Take a walk through people’s lives. That’s what the experience of exploring this combination book, CD and DVD is like. This isn’t history filtered through a strainer, or chopped into soundbites for commercialized interests such as many of the so-called documentaries and historical sagas we’ve grown accustomed to.
This book, CD and DVD all contain living history as it rolled out thirty or more years ago, when blues music was part of rural black family life, before it became a packaged “product” to sell. It’s life as it was lived, and we have the unlikely opportunity to take a meandering ramble through and closely observe the lives of the tellers.
The technique used on the CD, allowing the narrator to tell his or her personal story uninterrupted, unbroken by questions, comments, or other interruptions, adds tremendously to its compelling charm and magnetic interest. The book is broken into four sections, the largest of which is called “Blues Towns and Cities.” It’s dedicated to James “Son Ford” Thomas, whose song “Highway 61” is the namesake of this book, and who appears on both the CD and DVD. The remaining three sections are titled “Blues Roots,” “Looking Back,” and “Sacred and Secular Worlds.”
I read a concern that the book “is more transcription than well-written literature.” Aren’t the original words every bit as important as the author’s interpreted words? My contention is, they’re at least as, if not more important. Communication is as much expression, gesture, nuance, inflection, and accent as it is language. “Yeah. Right,” is a classic example. Stated without accent or inflection it means something 180-degrees from what it means with accent or inflection. A person says, “Sounds like a good deal.” Another says, “Wonderful!” Again, accent, inflection and gesture turns it 180-degrees, from praise to caustic sarcasm. Inflection is sometimes the entire language, such as in the Chinese language. One word can mean several different things, based solely on inflection, and the same in English.
As the author said in a separate interview, “… I felt that the real book lay in ‘freeing’ the voices of each speaker and letting them all tell their own story,” changing “the book’s perspective from that of a white scholar talking about music to that of black speakers describing their lives and how music shaped their worlds.” The relative obscurity of most of the people filmed, recorded, and written of doesn’t make them any less a star. It matters only if money is the final measure.
The CD is a collection of narratives and tunes that have all contributed to the evolution and development of “Mississippi Music,” if there is such a thing. Musicians include blues and gospel performed by Parchman Farm inmates, Sonny Boy Williamson, the Southland Hummingbirds, and the previously mentioned James “Son Ford” Thomas. Some of the 22 selections on the CD are previously unreleased.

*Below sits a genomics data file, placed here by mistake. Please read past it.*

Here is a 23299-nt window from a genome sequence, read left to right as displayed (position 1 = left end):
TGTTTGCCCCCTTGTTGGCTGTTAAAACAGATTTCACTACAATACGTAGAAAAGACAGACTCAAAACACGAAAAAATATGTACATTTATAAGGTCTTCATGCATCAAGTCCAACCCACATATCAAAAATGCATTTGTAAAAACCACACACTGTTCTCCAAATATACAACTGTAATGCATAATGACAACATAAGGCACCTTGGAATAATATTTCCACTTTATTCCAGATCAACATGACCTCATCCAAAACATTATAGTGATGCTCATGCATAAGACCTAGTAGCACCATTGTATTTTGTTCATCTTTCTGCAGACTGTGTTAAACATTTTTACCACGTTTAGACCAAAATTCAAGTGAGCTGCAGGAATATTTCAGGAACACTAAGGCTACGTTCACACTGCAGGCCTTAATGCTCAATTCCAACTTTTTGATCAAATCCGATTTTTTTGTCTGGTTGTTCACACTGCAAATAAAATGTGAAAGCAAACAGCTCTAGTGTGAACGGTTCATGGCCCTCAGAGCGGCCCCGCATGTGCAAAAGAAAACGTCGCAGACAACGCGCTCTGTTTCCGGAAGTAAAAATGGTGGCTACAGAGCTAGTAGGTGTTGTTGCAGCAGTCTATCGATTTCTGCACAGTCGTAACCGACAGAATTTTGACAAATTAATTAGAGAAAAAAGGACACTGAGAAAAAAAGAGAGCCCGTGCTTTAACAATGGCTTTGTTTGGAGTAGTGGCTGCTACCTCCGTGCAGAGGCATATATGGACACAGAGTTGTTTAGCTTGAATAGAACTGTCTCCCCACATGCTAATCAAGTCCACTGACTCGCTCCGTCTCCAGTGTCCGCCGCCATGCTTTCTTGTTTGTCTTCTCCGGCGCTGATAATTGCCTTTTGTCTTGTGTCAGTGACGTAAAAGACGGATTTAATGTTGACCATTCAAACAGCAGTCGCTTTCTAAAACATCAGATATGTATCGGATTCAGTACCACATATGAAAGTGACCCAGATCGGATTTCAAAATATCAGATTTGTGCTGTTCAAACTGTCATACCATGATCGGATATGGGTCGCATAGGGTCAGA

The DVD is a selection of seven features, all filmed by Ferris in 1968 and 1975. Some are less polished than others, which to me simply reinforces their authenticity. The hand-printed storyboards, for instance, in the first film add a cachet that can’t be manufactured.
The seven films cover a gamut of black country life during the time. The primitiveness of the living standard of the people with a shot of a family living in near-heartbreak conditions evolves into a vignette of the man of the house managing to be upbeat enough to fashion a diddley-bow on the outer wall of the house. [A Diddley-bow is also called a diddy-bow, a one-string, a jitterbug, or in technical parlance, a monochord zither. It’s usually built against an outside wall of a building for stability. It was usually made with two nails or screws mounted a couple of feet apart, with a rock or block of wood acting as a bridge to elevate the wire. The wire was usually taken from a worn-out straw broom. Then another rock or heavy bottle is sometimes used to temper the sound that comes when the wire is plucked.] Click here for detailed information or here for an entire website devoted to this instrument.
The primitiveness of that scene carries over into footage of a local band, a trio, their instruments a straw broom swishing and scraping the floor, two bent coat-hangers keeping rhythm on a cardboard box and a metal kitchen chair leg, and a guitar.
The films are a treasure trove of information for an anthropologist, showing how a man makes a clay mask, limning and fashioning the details with a small stick, and adding kernels of corn for teeth; a highly emotional church service, leading into a waterside mass baptism; prisoners working and at church at Parchman Farm; BB King as a radio announcer and a performer, including a scene which gives a whole new meaning to the words barbershop quartet, especially since only two musicians were present. Everything from abject poverty to religious euphoria to drinking in juke joints to Parchman Farm to Beale Street before its rejuvenation to BB King with his suit and tie and signature gold rings is included. Were an anthropological writer decide to, s/he could write a career’s worth of books, papers and treatises from the content of just this one package of book, CD and DVD.
The book boasts 20+ interviews, the CD 22 selection, and the DVD 7 short but highly interesting films. Ferris also donated a set of 45 prints pertaining to these items to the Delta Blues Museum in Clarksdale, Mississippi.
The University of North Carolina will be producing a stage play featuring “… a series of readings enhanced with field recordings, photographs, films and live performances” some time this year.